2022 Music Ecosystem Forum

EVENT DETAILS

FRIDAY, NOVEMBER 18, 2022
GEORGETOWN UNIVERSITY

Music Ecosystem Forum

speakers

ARTIST KEYNOTE: Santigold
POLICY KEYNOTE: King County (WA) Executive Dow Constantine

  • Aaron Myers, Singer/Activist, Washington, DC
  • Aram Sinnreich, Professor, School of Communication, American University, Washington, DC
  • Ashlye Keaton, Co-Founder, The Ella Project, New Orleans, LA
  • Ben Harbert, Associate Professor of Music, Georgetown University
  • Bill Johnson, WRTI
  • Chris Naoum, Listen Local First, Washington, DC
  • Dani Grant, Owner, Mishawaka Amphitheatre and Chipper's Lanes, Fort Collins, CO
  • Dayna Frank, President and CEO, First Avenue Productions, Minneapolis/St. Paul, MN
  • Don Pitts, Sound Music Cities, Manchaca, TX
  • Dow Constantine, King County Executive, King County, Seattle
  • Dunia Best, Out of Our Shells, Washington DC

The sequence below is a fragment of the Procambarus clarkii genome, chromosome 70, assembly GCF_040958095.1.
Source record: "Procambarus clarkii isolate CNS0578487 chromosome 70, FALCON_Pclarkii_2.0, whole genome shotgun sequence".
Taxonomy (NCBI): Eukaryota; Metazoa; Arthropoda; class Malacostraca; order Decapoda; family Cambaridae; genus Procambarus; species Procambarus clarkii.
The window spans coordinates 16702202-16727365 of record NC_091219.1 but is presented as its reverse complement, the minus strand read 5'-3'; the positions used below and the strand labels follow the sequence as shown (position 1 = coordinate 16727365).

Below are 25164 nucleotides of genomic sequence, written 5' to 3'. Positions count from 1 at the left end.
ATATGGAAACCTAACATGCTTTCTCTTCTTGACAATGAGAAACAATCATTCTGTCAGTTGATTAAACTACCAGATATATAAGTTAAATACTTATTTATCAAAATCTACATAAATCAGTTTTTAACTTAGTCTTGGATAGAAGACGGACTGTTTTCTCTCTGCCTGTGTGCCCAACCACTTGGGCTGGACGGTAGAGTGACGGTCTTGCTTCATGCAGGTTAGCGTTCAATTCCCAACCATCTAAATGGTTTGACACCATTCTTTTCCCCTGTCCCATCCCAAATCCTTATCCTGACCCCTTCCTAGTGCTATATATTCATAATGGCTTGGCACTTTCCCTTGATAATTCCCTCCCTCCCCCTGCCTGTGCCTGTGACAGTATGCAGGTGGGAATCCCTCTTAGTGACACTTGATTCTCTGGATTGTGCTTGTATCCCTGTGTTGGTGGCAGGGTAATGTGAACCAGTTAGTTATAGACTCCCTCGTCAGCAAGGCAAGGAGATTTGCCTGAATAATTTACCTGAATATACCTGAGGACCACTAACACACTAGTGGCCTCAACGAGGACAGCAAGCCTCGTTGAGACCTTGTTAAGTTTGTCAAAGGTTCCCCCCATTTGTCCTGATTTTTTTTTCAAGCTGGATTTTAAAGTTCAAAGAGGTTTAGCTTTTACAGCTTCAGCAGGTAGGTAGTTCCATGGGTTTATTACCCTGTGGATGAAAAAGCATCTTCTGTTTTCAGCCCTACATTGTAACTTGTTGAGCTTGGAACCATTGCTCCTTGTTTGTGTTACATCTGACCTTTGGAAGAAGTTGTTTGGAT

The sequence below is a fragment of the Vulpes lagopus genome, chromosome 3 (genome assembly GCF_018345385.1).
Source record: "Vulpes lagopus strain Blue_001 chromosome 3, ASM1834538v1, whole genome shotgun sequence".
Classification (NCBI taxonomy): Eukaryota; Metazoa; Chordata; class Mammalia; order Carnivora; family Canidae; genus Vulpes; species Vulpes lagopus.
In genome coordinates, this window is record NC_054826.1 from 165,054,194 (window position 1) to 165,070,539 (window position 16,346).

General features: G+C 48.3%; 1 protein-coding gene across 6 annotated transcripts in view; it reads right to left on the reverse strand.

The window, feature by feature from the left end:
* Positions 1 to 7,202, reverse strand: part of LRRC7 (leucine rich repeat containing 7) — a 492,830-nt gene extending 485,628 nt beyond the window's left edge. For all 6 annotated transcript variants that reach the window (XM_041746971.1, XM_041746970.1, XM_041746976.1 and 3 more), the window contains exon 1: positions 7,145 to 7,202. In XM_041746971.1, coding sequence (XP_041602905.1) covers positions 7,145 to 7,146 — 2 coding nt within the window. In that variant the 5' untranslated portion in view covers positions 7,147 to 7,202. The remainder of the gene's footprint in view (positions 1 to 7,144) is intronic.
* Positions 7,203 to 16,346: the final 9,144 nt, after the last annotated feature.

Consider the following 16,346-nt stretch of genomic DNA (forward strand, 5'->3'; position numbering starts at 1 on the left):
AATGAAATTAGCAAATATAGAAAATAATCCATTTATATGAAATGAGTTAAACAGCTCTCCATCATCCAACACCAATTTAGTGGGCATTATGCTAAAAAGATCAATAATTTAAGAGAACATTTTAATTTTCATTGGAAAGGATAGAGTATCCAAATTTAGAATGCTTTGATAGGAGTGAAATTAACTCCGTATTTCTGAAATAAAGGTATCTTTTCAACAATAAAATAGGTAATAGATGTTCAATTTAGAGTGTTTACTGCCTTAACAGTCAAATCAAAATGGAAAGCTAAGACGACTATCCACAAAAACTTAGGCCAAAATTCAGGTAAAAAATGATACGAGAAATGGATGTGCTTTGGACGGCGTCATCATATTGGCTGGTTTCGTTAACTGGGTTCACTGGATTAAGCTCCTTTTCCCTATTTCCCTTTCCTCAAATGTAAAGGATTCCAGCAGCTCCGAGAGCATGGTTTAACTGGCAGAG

• Eric Gilbert, Treefort Music Fest, Boise, ID
  • Hans Larson, Campfire, Washington DC
  • Jami Duffy, Youth on Record, Denver, CO
  • Kate Becker, Creative Economy & Recovery Director, King County, Seattle

  • Kevin Erickson, Future of Music Coalition, Washington, DC
  • Lisa Gedgaudas, Denver Arts and Venues, Denver, CO
  • Lynn Ross, PAL Vancouver
  • Mark Davyd, Founder & CEO, Music Venue Trust, London, UK
  • Meghan Chapple, Vice President of Sustainability, Georgetown University
  • Michael Bracy, Music Policy Forum, Washington, DC
  • Michael Seman, Assistant Professor of Arts Management, Colorado State University
  • Michael Silvers, Associate Professor of Musicology, University of Illinois at Urbana-Champaign
  • Serafin Sanchez, Youth on Record, Denver, CO
  • Steve Waksman, Elsie Irwin Sweeney Professor of Music and Professor of American Studies, Smith College, Northampton, MA
  • Tef Poe, Rapper, Musician, and Activist, St. Louis/Boston
  • Teremoana Rapley, Sovereign Storyteller, Auckland
  • Tonya Dyson, Executive Director, Memphis Slim Collaboratory, Memphis, TN
  • Umi Hsu, Public Humanist and Digital Strategist, Los Angeles

Event Lineup

All times and agenda items are subject to change. Times listed are Eastern/local times for Washington, DC.

9:00-9:30 AM - INTRODUCTION TO MUSIC ECOSYSTEM FORUM

9:30-10:45 AM - MUSIC WORK, ITS HISTORY AND FUTURE